Designing a Bedroom for an Autistic Child

Relaxing, Nurturing and Functional: Designing a Bedroom for an Autistic Child

It can be a lot of fun to design a bedroom for your child that appeals to her likes, interests and abilities. A child needs to feel special and find ways to express her individuality – a custom-designed bedroom can certainly do that. Things are a bit different for a youngster on the autism spectrum. Autistic children exhibit varying degrees of sensitivity to stimuli like colors, noise, lighting and designs, so it’s very important to use environmental factors that help her feel relaxed and safe within her own personal refuge. Attention to detail is crucial when designing a bedroom for an autistic child.

Colour schemes

Soothing decorative colour scheme for autistic childrenThink soothing when selecting a color palette for your child. Intense, vibrant colors can upset an autistic child’s heightened sensitivity, so opt for relaxing shades of blue (which promote sleep), soft grays or low-intensity neutral shades. Solid white or bright shades of yellow may seem like good neutral choices, but a stark, solid color can be too intense for an autistic child. If you’re considering going with wallpaper, avoid busy patterns like plaid, bright stripes or any surface with reflective material. Listen carefully to your child when choosing a color scheme – her favorite color may be the best choice.

Bedroom features

Soothing bedroom for an autistic childWhen it comes to furniture and amenities, keep it spacious and sparse. An open space with plenty of flow will keep an autistic child from feeling constrained or limited. Avoid hard corners and sharp edges, which means a large wooden bed frame probably isn’t the best choice. Instead, keep it simple by going with a mattress on a box spring, and adding a plastic bookshelf and soft chairs (bean-bag or balance-ball chairs work well) for decor. Remember that an autistic child craves an ordered living environment, so make the most of plastic storage bins (color-coded to help your child keep clothes and toys where they belong). If your child is young, keep electrical cords out of the way – secured along the wall or baseboard is a good way to avoid accidents.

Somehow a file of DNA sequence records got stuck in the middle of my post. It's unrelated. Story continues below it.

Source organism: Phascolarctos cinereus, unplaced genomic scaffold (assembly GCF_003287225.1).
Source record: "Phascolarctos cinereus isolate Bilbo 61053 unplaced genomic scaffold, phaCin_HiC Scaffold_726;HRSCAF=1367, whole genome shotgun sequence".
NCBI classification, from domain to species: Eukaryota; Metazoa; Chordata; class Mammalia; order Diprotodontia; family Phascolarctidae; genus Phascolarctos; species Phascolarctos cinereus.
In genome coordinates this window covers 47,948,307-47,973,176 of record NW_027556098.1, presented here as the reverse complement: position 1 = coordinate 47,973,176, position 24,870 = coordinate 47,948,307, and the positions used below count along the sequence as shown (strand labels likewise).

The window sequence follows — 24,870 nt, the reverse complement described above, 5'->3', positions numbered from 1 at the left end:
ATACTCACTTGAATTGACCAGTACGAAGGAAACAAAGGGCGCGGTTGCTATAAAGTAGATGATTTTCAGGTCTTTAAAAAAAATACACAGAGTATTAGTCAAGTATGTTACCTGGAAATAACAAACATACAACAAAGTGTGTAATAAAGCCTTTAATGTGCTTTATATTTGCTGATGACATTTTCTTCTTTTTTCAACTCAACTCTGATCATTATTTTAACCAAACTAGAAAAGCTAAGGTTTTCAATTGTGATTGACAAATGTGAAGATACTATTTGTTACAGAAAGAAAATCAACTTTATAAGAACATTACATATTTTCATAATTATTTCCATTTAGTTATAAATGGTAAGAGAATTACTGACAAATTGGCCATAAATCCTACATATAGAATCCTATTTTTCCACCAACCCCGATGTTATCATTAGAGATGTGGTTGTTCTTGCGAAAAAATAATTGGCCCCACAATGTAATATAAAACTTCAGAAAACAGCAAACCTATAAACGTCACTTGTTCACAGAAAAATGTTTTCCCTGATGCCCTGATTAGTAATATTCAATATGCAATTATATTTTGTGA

Lighting

Soft lighting for an autistic child's bedroomLighting might be the most important aspect of an autistic child’s bedroom environment. Intrusive or glaring light can be overwhelming. Fluorescent lighting, for example, is intermittent with fractional interruptions in the beam, and it emits a low-level buzzing that can get on anyone’s nerves. For an autistic child, a persistent buzzing sound can be extremely unsettling. Incandescent lighting is a softer, more relaxing choice, and one that an autistic child will find easier to live with. If necessary, place a soft night light in your child’s room, and shut down or remove all screens at night.

Keep it marked and organised

One of the main reasons why I find September so motivating is because there’s a nice 4-month period before Christmas to focus on. This makes goal-setting a lot easier. Your teachers will be setting termly targets for your children, so seize this opportunity to set some for yourself – whether it be a personal or a professional goal – what do you want to be doing/be feeling by Christmas?

Sensory sensitivity

Happy autistic childVision and hearing aren’t the only senses that need to be considered when designing a bedroom for an autistic child. You should opt for soft textures that are easy to interact with, so steer clear of metal chairs and shelving, and make sure that bed clothing isn’t rough or too constraining.

Children on the autism spectrum need a haven where they can get away from the disruptions and sensory intrusions they face during the day at school and on the school bus. Think soft lighting, relaxing colors, and a well-organized, functional living space. Leave the rest to your child, who should play a lead role in creating a bedroom with which she can feel happy and comfortable.

 

Thank you to Jenny Wise for this article.  She is a homeschooling mum to four children, one of whom is autistic. She and her husband decided to home-educate when their oldest was four years old.


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